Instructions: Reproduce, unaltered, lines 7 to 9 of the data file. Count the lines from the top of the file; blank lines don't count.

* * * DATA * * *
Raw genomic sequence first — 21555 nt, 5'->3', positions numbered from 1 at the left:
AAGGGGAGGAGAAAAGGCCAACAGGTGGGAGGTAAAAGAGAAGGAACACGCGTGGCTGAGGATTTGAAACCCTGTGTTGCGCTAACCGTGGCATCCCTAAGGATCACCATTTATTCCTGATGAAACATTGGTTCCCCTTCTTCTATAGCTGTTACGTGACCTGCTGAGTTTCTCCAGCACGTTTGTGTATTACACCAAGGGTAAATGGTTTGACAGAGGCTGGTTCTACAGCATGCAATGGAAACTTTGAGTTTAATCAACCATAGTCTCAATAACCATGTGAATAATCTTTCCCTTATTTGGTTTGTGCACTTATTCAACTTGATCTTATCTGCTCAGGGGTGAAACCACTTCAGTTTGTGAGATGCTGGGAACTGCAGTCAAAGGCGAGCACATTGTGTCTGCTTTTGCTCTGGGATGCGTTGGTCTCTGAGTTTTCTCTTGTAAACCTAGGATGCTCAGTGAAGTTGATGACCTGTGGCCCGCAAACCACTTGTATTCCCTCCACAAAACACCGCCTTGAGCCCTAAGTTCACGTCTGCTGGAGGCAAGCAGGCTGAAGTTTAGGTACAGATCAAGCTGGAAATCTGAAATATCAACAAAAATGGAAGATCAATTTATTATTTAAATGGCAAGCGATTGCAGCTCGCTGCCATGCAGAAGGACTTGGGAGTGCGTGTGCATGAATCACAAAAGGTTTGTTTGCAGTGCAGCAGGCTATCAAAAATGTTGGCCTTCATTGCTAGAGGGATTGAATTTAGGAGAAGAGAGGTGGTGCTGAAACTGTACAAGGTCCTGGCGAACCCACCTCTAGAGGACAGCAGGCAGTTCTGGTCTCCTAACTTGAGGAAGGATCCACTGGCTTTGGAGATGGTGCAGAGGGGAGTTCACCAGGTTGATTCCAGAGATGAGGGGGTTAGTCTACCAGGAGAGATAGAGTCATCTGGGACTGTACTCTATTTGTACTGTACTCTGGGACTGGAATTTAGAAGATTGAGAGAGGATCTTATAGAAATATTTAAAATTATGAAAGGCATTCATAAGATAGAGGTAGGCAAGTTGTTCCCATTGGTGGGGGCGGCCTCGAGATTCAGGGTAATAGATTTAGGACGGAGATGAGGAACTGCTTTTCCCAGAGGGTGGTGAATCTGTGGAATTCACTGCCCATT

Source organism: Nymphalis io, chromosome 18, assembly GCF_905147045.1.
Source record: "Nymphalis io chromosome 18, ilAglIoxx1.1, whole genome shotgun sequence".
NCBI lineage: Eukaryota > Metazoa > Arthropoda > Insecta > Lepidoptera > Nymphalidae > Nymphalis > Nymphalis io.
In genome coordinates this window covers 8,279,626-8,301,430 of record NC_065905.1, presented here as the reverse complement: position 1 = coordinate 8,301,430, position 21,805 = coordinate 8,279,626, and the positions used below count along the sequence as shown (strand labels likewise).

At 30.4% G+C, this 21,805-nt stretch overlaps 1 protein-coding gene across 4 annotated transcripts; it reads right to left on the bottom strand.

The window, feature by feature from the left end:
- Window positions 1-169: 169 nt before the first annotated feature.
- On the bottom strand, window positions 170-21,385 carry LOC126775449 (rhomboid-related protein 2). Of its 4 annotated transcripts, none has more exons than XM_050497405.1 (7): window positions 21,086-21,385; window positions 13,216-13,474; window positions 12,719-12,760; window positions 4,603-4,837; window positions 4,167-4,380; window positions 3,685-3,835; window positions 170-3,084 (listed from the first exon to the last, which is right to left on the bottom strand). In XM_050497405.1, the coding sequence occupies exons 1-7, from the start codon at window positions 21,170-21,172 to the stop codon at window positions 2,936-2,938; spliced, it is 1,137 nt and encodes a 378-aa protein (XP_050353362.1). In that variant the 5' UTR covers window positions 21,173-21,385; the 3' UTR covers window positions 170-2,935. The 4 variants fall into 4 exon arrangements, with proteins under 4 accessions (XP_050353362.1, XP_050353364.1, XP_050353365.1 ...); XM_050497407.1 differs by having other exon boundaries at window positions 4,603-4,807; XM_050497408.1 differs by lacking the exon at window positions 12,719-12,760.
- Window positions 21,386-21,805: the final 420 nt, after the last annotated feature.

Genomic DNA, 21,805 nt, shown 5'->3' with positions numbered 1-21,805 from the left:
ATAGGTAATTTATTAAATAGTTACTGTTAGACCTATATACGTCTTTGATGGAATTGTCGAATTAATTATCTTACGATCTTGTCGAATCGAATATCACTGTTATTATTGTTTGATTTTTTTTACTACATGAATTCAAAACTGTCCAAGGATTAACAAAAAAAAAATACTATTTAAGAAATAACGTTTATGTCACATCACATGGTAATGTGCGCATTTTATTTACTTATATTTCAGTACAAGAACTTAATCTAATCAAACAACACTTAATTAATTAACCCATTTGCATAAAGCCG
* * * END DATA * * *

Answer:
At 30.4% G+C, this 21,805-nt stretch overlaps 1 protein-coding gene across 4 annotated transcripts; it reads right to left on the bottom strand.

The window, feature by feature from the left end:
- Window positions 1-169: 169 nt before the first annotated feature.